Computer Science Colloquium: Dr. Benjamin Moseley

Dartmouth Events

Computer Science Colloquium: Dr. Benjamin Moseley

Dr. Benjamin Moseley of the Toyota Technological Institute in Chicago will speak on "Algorithms for Scheduling and Large Data Analysis."

Monday, February 17, 2014
4:15pm-5:30pm
006 Steele
Intended Audience(s): Public
Categories: Lectures & Seminars

In this talk we will be concerned with designing algorithms for schedulers and MapReduce.  The first part of the talk will be on scheduling algorithms.   We will discuss recent developments on scheduling models and performance metrics.  Our focus will be on the recent direction of scheduling research and how it compares to past work.  

The second portion of the talk will focus on designing algorithms for large data analysis using MapReduce.  Recently, the MapReduce parallel computing framework has become the de facto standard for processing large data. In this talk we discuss the theoretical model of the MapReduce framework.  The constraints of the MapReduce model pose several algorithmic challenges.  We will introduce recent developments and key research questions related to the theoretical foundations of MapReduce.  We will then introduce some algorithmic ideas that can be used to design algorithms for MapReduce.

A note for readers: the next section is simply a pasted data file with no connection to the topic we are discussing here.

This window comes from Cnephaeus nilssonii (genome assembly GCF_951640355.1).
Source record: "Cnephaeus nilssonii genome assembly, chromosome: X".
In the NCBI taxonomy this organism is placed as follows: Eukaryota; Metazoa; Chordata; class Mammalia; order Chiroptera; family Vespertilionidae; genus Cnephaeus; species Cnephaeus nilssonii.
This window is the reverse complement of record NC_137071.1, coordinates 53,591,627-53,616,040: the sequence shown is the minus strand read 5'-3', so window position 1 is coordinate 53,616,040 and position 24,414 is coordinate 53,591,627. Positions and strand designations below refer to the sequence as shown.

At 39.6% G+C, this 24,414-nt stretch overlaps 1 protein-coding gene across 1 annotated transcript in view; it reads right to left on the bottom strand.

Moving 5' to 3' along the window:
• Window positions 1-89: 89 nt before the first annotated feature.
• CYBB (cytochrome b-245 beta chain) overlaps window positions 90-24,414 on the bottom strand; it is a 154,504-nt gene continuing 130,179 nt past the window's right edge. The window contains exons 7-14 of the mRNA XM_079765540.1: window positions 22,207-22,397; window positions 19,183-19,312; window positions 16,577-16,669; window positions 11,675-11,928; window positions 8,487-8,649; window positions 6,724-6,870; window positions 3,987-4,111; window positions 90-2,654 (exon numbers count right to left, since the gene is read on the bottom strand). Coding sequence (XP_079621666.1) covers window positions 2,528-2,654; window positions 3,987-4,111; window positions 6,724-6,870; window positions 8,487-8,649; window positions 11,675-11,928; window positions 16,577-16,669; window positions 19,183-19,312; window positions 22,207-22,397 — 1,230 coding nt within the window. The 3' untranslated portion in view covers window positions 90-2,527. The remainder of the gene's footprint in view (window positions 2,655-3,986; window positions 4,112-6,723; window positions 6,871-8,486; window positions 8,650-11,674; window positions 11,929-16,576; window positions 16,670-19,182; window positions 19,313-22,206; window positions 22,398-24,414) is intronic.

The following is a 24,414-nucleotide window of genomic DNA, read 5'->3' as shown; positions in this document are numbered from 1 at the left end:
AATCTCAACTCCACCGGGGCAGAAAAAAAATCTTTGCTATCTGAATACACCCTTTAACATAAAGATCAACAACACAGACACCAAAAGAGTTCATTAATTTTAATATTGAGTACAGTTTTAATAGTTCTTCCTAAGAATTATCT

Ben Moseley is a Research Assistant Professor at the Toyota Technological Institute at Chicago and has been there since 2012. He received his Ph.D. in computer science from the University of Illinois at Urbana-Champaign (UIUC) in 2012. He also obtained his M.S. (2008) and B.S. (2006) in computer science at UIUC. He was a visiting professor at Sandia National Laboratories in the summer of 2013 and an intern at Yahoo! Research during the summers of 2010 and 2011. Ben received the Best Paper Award at SPAA 2013 and Best Student Paper Award at SODA 2010.

Dr. Moseley's research interests are broadly focused in the field of theoretical computer science. Specifically, he is interested in the design, analysis and limitations of algorithms. He is also interested in the applications of algorithms. Recently, his work has focused on problems arising in resource allocation, large data analysis, and sustainable computing.

 

For more information, contact:
Shannon Stearne

Events are free and open to the public unless otherwise noted.